New Standards Proposed for Treating Aggressive NHL—Age a Factor

New Standards Proposed for Treating Aggressive NHL—Age a Factor

HOMBURG, Germany—After conducting trials comparing CHOP (cyclophosphamide [Cytoxan, Neosar], doxorubicin HCl, vincristine [Oncovin], prednisone) with and without etoposide and varying time intervals, the German High-Grade Non-Hodgkin’s Lymphoma Study Group concluded that CHOP plus etoposide is the new standard regimen for younger patients with low-risk non-Hodgkin’s lymphoma (NHL), and CHOP at 2-week intervals is the new standard regimen for aggressive NHL in older patients.

The two trials had the same objectives, though with different age groups: to improve treatment results in patients with aggressive NHL by shortening treatment intervals and/or adding CHOP to etoposide. Among the group of 18- to 60-year-olds, CHOEP (CHOP plus etoposide) achieved the objective. Among the group of 61- to 75-year-olds, shortening the time interval between CHOP treatment courses from 3 to 2 weeks achieved the objective. Michael G. Pfreundschuh, MD, of Medizinische Klinik I, Universität des Saarlands, Homburg, Germany, reported the results at the 43rd Annual Meeting of the American Society of Hematology.

Same Regimens and End Points

In both studies, patients were randomized to receive six cycles of CHOP(21) (CHOP every 3 weeks), CHOP(14) (CHOP every 2 weeks), CHOEP(21) (3-weekly CHOEP), or CHOEP(14) (2-weekly CHOEP). In both CHOEP groups, the etoposide was administered at 100 mg/m² on days 1 to 3. Patients in the 2-weekly regimens also received granulocyte colony-stimulating factor (G-CSF [Neupogen]) starting on day 4.

The primary end point for both studies was time to treatment failure. The interim analyses for both studies included patients who had either follow-up of more than 3 months after therapy, or an event (defined as disease progression, relapse, death, or initiation of alternative treatment).

Younger and Low Risk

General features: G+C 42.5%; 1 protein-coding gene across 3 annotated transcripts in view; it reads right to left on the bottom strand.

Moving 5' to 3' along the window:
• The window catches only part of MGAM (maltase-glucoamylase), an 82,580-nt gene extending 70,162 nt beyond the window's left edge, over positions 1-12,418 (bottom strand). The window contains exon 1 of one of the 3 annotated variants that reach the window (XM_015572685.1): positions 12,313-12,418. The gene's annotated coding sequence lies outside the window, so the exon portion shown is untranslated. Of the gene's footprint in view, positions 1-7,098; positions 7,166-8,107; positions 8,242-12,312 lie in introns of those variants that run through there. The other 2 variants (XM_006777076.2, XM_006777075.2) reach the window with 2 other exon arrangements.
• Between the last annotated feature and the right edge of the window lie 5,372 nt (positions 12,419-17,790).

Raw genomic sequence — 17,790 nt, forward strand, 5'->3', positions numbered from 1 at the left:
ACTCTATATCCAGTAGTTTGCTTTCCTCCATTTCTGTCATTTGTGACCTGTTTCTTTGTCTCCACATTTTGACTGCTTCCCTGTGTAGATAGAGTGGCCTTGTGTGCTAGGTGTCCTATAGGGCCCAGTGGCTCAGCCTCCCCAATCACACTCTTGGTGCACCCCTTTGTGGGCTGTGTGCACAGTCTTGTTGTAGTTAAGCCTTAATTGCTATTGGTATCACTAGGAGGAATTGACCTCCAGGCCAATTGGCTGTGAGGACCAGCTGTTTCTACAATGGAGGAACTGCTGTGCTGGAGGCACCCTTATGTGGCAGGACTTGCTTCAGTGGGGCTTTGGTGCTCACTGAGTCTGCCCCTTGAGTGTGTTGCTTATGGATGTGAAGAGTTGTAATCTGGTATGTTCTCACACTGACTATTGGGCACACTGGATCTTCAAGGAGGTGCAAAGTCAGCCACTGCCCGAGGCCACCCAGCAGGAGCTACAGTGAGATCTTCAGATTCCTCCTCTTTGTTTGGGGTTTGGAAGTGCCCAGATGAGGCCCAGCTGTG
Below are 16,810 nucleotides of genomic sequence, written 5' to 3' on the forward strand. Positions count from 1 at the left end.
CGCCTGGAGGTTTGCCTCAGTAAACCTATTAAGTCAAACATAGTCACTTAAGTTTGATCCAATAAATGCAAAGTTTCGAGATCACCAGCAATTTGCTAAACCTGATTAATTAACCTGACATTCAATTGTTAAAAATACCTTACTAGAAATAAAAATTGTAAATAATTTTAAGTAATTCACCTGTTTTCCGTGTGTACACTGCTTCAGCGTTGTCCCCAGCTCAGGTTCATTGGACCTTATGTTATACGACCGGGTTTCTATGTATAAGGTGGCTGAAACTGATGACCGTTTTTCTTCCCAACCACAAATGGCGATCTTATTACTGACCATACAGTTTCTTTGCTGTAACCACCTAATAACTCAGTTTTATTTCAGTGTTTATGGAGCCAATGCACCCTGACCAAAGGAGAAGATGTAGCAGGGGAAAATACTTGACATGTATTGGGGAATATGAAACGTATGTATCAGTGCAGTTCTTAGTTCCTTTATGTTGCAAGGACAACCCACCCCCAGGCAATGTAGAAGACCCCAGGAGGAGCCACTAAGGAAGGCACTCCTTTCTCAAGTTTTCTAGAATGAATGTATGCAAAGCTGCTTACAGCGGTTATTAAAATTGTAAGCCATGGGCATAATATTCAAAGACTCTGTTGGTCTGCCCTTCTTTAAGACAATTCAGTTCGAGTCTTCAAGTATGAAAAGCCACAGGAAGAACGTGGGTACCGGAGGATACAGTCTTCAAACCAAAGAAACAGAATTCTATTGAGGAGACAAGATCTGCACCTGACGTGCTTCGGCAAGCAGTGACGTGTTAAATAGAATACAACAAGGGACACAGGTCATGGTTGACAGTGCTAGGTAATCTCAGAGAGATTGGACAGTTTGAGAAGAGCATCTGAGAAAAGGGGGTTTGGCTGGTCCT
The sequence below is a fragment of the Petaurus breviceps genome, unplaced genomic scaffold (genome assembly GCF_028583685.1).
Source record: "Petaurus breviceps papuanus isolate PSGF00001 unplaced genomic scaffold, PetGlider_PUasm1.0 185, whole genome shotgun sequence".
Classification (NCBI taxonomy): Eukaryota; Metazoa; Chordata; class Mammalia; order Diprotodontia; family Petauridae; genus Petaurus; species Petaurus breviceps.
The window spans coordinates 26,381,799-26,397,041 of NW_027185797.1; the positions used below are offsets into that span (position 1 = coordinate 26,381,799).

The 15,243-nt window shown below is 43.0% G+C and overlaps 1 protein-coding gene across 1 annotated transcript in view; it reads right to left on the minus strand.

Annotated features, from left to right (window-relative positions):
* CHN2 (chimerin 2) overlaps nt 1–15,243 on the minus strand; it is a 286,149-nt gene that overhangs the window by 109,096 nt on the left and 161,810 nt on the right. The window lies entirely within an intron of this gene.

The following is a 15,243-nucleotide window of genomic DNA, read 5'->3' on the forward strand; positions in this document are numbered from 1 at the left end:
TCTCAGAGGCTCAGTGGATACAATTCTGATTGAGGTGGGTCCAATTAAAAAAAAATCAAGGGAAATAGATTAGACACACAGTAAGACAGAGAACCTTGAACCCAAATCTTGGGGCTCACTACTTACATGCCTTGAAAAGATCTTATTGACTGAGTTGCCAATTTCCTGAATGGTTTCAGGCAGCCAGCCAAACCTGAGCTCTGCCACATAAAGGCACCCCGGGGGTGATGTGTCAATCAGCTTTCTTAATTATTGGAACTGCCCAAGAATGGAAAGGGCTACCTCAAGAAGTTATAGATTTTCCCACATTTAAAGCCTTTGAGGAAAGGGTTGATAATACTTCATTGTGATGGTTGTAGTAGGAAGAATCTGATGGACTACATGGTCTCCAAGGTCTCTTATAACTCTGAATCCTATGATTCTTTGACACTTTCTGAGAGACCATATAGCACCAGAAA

The younger age group included 18- to 60-year-olds with untreated low-risk aggressive NHL. Low risk was defined as normal pretreatment lactate dehydrogenase (LDH). Inclusion criteria also included an Eastern Cooperative Oncology Group (ECOG) performance status of 0 to 3, normal white blood count and platelets, and no major organ dysfunction.

Dr. Pfreundschuh presented interim data from July 2001 on 659 patients with a median age of 48. Sixty-six percent had no risk factors, according to the age-adjusted International Prognostic Index, 31% had one risk factor, and 3% had two risk factors. Twenty-eight percent of patients had bulky disease, defined as greater than 7.5 cm, and received 36 Gy of radiotherapy to the site. "All four regimens had a high relative dose intensity, clearly above 95%," Dr. Pfreundschuh reported.

Better Response in Etoposide-Containing Regimens

At nearly 84%, "the etoposide-containing regimens had a complete remission rate of 89.3%, vs 83.9% with CHOP," Dr. Pfreundschuh said. "In contrast, in this population, which did not have patients with elevated LDH indicating relatively fast-growing tumors, the effect of the time interval reduction was not significant. Similarly, there is no difference in time to treatment failure between the 2-weekly and 3-weekly regimen, but there is significant difference in the time to treatment failure with respect to the addition of etoposide." At a median time of observation of 40 months, time to progression was 72.8% for CHOEP vs 67.5% for CHOP. "The difference is not judged significant for overall survival," Dr. Pfreundschuh added.

Adding etoposide had the greatest effect—increasing the remission rate by 17%—among patients with one risk factor. "We are suggesting that the addition of etoposide compensates for one risk factor," Dr. Pfreundschuh said. After 40 months, there was also a 22% difference in time to treatment failure and a 15% difference in overall survival.